The Bird in the Waterfall by Jerry Dennis and Glenn Wolff



W A V E S
Storm Surge
Jerry Dennis & Glenn Wolff

When coastal regions are struck by great ocean storms, most of the destruction is caused, not by wind, but water pushed ahead of the storm like snow before a shovel. When this shoved water, or storm surge, reaches shore it is often called a "storm tide" or "tidal wave," though it has no more connection with gravitational tide than does a tsunami.

The strong winds of tropical cyclones -- known variously around the world as hurricanes, typhoons, or cyclones -- create waves driven so relentlessly forward that they begin to crowd upon one another, piling up when they reach shallow water and creating a continuous current rushing landward faster than it can return to the sea. Hurricanes with winds of 75 to 95 miles per hour will typically produce a storm surge about five feet high, while winds of 130 to 155 miles per hour can be preceded by a storm surge as high as 18 feet. All that water surging over the land becomes a foundation for waves, which in turn cause more flooding. Such flooding can extend miles inland.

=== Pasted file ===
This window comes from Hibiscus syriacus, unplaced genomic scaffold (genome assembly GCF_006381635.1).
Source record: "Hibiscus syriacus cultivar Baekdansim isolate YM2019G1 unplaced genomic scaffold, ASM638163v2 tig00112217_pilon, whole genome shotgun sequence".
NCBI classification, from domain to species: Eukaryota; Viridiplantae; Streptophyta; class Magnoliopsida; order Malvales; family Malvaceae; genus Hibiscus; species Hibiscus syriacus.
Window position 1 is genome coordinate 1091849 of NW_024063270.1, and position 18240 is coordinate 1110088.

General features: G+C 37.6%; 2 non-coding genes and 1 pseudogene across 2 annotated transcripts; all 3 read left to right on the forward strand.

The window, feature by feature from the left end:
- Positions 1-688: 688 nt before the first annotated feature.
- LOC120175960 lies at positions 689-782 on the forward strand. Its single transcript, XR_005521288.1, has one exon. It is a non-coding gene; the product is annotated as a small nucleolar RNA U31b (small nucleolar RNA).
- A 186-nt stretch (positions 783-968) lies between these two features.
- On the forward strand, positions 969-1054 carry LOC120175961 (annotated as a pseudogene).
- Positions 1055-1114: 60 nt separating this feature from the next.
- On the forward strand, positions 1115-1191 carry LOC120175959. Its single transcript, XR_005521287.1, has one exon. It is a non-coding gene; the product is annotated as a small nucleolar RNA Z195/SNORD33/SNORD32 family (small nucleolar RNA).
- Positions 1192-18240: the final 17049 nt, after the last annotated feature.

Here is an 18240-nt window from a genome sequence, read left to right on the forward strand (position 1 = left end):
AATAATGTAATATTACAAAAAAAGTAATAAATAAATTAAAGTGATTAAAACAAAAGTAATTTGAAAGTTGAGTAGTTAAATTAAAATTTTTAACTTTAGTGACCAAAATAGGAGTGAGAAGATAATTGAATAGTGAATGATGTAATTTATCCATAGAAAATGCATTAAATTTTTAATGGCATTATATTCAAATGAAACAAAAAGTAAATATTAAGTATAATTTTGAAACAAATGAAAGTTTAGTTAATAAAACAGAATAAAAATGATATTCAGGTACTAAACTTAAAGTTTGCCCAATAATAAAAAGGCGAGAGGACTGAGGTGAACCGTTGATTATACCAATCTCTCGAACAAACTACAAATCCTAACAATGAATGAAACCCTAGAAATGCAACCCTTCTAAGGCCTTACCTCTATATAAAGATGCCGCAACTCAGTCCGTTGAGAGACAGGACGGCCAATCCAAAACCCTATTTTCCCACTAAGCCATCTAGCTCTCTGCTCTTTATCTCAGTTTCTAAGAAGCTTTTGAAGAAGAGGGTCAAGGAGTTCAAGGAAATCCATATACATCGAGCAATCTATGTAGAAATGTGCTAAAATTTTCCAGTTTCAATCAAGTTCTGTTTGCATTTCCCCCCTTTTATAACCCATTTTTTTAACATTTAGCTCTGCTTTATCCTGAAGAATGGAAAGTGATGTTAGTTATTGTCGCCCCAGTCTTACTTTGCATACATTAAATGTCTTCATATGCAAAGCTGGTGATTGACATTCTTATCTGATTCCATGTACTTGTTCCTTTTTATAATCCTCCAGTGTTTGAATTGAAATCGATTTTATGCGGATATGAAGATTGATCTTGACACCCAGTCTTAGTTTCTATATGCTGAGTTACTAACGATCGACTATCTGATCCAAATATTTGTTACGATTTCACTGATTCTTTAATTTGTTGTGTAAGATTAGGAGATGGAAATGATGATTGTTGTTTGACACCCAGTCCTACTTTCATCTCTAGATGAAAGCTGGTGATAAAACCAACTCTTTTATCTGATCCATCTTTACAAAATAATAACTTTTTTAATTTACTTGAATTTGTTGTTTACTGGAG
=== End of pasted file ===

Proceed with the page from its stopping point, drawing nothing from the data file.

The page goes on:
Storm surges are enhanced by the extremely low atmospheric pressure that accompanies tropical cyclones. The low pressure at the center of the storm causes the water beneath it to rise in a "hump" that floods inland as the storm strikes a coast.

The Galveston, Texas, hurricane of 1900 is an example of how destructive the combination of storm surge and large waves can be. That storm brought winds of 120 miles per hour and a storm surge 15 feet higher than the usual high tide. The surge carried 25-foot waves into Galveston, leveling much of the city and drowning 5,000 people. Even more terrible was the 30-foot storm surge that swept inland along the Bay of Bengal in November 1970, killing an estimated 200,000 to 300,000 people in Bangladesh.

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